I'll be 67 soon and I want to work at least two more years and if possible three to maximize my social security because I need it. I need it because I didn't save like I should have but I have no regrets at all. It's just what I gotta do to pay back for the things we did when we were younger.

Travel in retirement? Neither of us has a desire to travel because we've already done more travel than most people. Part of the reason I have to work longer is I had an airplane and for those that know airplanes make boats look cheap. But oh what fun!

We'd take trips and among our favorites was a small resort on Long Island in the Bahamas called Stella Maris. There wasn't any scheduled air carrier service so the way you got their was either by boat or fly in yourself... we flew in ourselves out of Fort Lauderdale.



Talk about an out of the way place this was it. Each cottage had its own private pool and on the eastern side of the island there was a beautiful beach about two miles long and nobody ever went there. Many times my wife and i would spend the afternoon sunning, with lots of sun screen, and wouldn't see another person for four hours. No crowded cruise ships for us.

To get around the island we'd rent mopeds.

California, Mexico, Canada and places in between we traveled and maybe I spent to much on my airplane, Piper Arrow PA28-200R runs about $100/hour for 200 hours/year so there was my retirement, I have no regrets. With a smile on my face I'll just work to 70 to "catch up". And in case you are wondering airplanes are not in my retirement planning.
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Old 05-12-2015, 10:11 AM
 
Location: Columbia SC
8,979 posts, read 7,749,631 times
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Quote:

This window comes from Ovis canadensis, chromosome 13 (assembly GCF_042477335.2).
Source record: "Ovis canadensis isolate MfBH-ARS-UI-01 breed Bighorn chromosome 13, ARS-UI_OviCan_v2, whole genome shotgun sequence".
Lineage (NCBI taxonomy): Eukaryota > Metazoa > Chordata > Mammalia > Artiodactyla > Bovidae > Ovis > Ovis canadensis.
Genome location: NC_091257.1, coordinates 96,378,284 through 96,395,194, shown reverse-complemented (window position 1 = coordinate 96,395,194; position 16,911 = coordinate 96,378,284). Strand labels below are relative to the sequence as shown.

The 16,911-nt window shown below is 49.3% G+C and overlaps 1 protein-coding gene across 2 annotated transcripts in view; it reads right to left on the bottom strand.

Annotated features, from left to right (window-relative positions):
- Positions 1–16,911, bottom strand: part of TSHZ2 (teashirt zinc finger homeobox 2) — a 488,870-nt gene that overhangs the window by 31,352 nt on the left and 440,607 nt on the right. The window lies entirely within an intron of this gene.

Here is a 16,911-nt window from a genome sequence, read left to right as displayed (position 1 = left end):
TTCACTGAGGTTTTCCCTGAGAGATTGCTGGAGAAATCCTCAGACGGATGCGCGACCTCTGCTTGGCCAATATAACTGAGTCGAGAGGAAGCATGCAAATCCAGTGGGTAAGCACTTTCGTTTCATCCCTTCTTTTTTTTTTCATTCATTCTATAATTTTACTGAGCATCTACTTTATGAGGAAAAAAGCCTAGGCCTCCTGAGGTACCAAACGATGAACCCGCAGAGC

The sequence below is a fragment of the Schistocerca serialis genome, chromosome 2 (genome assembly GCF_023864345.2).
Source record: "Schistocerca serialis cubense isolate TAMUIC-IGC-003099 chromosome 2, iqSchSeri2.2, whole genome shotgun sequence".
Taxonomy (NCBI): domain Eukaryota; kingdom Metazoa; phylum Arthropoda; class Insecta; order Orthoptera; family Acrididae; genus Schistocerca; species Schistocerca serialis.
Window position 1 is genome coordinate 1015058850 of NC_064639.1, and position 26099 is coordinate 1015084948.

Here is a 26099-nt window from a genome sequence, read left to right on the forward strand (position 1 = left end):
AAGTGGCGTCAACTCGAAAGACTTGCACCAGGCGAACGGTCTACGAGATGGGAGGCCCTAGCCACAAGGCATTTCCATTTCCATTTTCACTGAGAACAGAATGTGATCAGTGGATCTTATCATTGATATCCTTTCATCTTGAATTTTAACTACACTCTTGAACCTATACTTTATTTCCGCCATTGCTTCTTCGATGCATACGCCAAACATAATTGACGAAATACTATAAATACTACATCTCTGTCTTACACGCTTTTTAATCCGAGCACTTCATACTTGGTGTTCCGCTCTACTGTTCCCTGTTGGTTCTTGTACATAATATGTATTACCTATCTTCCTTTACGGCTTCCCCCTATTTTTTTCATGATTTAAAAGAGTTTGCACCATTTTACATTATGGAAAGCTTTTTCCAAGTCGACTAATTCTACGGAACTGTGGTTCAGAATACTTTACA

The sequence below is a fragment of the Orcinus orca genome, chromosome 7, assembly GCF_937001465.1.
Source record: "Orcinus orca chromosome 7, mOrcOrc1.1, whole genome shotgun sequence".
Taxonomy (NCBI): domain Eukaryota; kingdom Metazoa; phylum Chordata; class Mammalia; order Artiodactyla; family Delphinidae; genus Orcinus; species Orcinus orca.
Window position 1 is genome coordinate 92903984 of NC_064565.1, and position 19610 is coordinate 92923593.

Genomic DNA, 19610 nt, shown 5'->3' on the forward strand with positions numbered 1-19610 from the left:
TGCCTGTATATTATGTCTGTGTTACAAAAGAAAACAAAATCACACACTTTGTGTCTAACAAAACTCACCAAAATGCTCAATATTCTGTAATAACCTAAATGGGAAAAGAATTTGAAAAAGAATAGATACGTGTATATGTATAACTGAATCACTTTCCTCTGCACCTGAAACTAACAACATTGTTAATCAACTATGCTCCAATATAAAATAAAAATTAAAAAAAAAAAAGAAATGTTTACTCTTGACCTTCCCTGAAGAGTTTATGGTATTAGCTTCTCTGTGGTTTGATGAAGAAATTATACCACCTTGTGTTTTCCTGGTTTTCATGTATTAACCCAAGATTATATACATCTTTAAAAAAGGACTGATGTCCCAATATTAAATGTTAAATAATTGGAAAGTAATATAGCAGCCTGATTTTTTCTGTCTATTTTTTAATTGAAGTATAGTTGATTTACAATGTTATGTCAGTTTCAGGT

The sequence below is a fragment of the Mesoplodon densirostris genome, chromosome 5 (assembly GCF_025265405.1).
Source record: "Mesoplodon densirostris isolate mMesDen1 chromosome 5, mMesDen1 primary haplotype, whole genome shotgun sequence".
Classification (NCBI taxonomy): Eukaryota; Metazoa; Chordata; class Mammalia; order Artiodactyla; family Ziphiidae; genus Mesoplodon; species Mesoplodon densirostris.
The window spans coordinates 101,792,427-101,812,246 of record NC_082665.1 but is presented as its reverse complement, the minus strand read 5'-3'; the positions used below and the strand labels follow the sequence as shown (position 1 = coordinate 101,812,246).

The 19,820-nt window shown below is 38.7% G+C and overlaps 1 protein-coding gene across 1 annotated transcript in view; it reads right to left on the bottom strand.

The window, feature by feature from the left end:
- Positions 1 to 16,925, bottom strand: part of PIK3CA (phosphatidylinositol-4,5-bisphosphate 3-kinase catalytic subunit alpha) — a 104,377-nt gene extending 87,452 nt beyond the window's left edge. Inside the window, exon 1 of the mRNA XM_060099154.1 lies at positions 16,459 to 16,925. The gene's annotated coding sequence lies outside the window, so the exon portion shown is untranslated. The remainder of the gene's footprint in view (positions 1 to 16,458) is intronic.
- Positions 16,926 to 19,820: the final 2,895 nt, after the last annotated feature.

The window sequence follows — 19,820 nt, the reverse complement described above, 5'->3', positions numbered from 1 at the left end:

Originally Posted by TheShadow View Post
Solutions to this situation are easy to see, but people must be willing to make the necessary changes. Sell the house, move to a rental apt or buy a small condo. Sell the car with payments and use the money to buy a good used car for cash. Ta Da! Now they have more money every month and they can save some money for when one of them is gone. When that time comes, the other will have an easier time living on the SS and savings/insurance (no car pmts, smaller mortgage/rent). If their SS income is very small, they could qualify for SSI and/or subsidized housing. I know some cities have long waiting lists for section 8 senior housing, but others do not. I got my mom into subsidized housing in a matter of months based upon her disabilities.
They are aware of their situation but there are several problems. The main one is they are underwater with their mortgage so no money to be made there. They have talked about renting it and living in a less expensive apartment. I believe their joint income is in excess for any SSI or subsidized housing.

My wife (it is her sister) and I keep overall know the situation but we do not discuss it with them. My wife would help her sister out but not her BIL as she feels he is the main reason they are where they are. I agree but she did go along with his get rich schemes when she should have put her foot down, but another subject.